Food & Drink

Pig out farm-to-fork style at Sunday's FoodStock

After a four-year hiatus, it’s time to pig out again.

Patrick Mulvaney, his crew from Mulvaney’s B&L and other top Sacramento chefs are preparing an all-you-can-eat fiesta of pork and summery side dishes for approximately 1,500 hungry folks at Raley Field on Sunday.

The inaugural event, known as FoodStock, will include music as well, with cover tunes from Wonderbread 5 and bluegrass by Mind X. Proceeds will benefit Sacramento Food Bank & Family Services and Soil Born Farms, the urban agriculture and food education nonprofit.

FoodStock is set to take place during the opening weekend of Sacramento’s second annual Farm-to-Fork celebration, which runs Friday through Sept. 28. Other events include a free festival at the Capitol Mall on Sept. 27 and restaurant specials that highlight local ingredients.

“We’re hoping FoodStock is a way to use farm-to-fork to embrace the community,” said Mulvaney. “It’s a day for Sacramento to come out and say, ‘We live in a cool place and we’re pretty lucky.’ ”

FoodStock is modeled after a pig-roast event that Mulvaney held for seven years. Irish whiskey flowed while chefs carved freshly roasted pork, and the free event took on a block-party vibe with crowds reaching 1,000. Being allowed to carve the pig was considered a badge of honor among chefs.

Guests included Mulvaney’s comrades in the local restaurant industry, friends and supporters. But toward the end, the gathering fell victim to its own success. Word had spread too far and wide that free food could be had at Mulvaney’s B&L on the Sunday before St. Patrick’s Day. Mulvaney and his wife, Bobbin, pulled the plug after the 2009 pig roast.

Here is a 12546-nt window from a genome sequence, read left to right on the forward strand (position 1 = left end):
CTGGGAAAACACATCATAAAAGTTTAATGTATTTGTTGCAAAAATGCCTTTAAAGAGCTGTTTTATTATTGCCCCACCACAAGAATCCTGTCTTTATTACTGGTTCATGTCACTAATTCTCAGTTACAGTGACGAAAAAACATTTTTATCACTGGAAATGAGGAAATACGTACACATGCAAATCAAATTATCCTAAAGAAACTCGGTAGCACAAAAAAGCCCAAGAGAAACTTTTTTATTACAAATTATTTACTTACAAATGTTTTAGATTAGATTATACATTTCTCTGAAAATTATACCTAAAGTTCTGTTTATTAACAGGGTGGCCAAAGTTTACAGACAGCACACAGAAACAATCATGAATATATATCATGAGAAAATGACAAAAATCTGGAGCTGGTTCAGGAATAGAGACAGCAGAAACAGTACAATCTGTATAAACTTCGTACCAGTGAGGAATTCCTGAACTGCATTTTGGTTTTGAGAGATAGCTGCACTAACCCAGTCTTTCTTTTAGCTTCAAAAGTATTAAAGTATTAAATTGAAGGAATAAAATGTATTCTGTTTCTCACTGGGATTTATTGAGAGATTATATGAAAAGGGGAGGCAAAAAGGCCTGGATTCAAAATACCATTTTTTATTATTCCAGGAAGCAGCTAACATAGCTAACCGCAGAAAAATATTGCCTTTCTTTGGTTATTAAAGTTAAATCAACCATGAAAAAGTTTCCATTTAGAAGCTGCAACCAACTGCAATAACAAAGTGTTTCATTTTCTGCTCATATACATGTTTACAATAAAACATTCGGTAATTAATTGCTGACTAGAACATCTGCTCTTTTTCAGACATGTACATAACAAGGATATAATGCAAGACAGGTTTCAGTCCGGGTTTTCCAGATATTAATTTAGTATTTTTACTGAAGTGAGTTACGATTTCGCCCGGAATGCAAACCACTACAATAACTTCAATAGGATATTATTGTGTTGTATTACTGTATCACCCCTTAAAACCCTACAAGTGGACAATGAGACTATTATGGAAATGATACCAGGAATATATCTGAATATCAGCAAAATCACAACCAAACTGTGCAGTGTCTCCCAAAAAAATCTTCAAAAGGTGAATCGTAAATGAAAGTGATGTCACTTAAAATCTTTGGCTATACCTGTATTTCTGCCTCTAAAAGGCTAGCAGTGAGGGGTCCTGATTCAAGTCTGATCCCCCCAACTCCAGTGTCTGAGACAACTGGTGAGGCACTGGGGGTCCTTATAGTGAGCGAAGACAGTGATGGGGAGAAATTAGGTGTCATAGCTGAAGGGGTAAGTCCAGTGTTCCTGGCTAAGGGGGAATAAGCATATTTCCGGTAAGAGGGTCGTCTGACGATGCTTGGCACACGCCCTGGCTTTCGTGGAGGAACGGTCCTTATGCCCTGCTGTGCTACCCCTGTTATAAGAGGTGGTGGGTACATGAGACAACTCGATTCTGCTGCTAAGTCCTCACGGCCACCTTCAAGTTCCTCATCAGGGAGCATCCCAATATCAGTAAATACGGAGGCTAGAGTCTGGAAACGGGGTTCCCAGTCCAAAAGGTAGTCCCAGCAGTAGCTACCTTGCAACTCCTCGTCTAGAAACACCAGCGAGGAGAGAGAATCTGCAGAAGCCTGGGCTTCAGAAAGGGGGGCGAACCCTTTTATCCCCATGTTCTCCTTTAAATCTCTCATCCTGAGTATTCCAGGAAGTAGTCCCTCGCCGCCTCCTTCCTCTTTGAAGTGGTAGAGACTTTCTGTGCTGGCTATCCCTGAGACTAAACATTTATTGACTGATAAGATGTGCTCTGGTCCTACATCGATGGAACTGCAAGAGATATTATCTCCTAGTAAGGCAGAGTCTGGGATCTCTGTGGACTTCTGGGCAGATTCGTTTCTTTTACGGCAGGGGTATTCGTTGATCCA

“For me, it was always a great way to say thank you to the restaurant community and the folks who supported us through the tough times,” Mulvaney said. “It did get too big. The last three years, we didn’t have invites. We just said, ‘Don’t post this on Facebook.’ ”

The Mulvaneys decided to revive the pig roast for the wider community as the farm-to-form movement has increased its presence around the Sacramento region.

While there’s no shortage of farm-to-fork options at fine dining establishments during the citywide celebration – including the sold-out, $175-per-head Tower Bridge gala dinner on Sept. 28 – FoodStock and its $40 ticket put affordability at the forefront.

“We’re thinking about what farm-to-fork means and how we can involve the whole community,” Mulvaney said. “The pig roast began as a communal gathering for the restaurant community, and we want to bring that spirit back and with a good price.”

FoodStock is a buffet-style affair that’s geared toward filling bellies and loosening belts. In addition to the roasted pork, the meal includes a tomato-and-watermelon salad, pasta salad with roasted corn and squash, pickled onions and a dessert bar to build your own shortcake with fresh stone fruits.

Craft beers will also be for sale, along with local sodas from Silk Road.

“There will be plenty to eat, for sure,” said Mulvaney. “Leftovers will possibly go to the food bank. Nothing is going to waste.”

Prepping for this feast will start Saturday. Around 20 pigs from Stone Valley Farm of Contra Costa County will be roasted at Raley Field over a bed of mesquite coals. The pigs will first be prepped with a light vinegar solution and seasoned with salt and pepper before being cooked for up to five hours.

A volunteer crew of top Sacramento chefs will help oversee the cooking and the all-important slicing of the pork. Among those lending their culinary talents: Aimal Formoli (Formoli’s Bistro), Billy Ngo (Kru), Oliver Ridgeway (Grange), John Bays (Red Rabbit), Rob Venditti (Pangaea) and Adam Schulze (The Waterboy).

“It’ll be a return of the pig roast, just like we had at the restaurant,” Mulvaney said. “The idea is (that) we’re saying thanks and recognizing our community, which does such a great job of making Sacramento what it is.”

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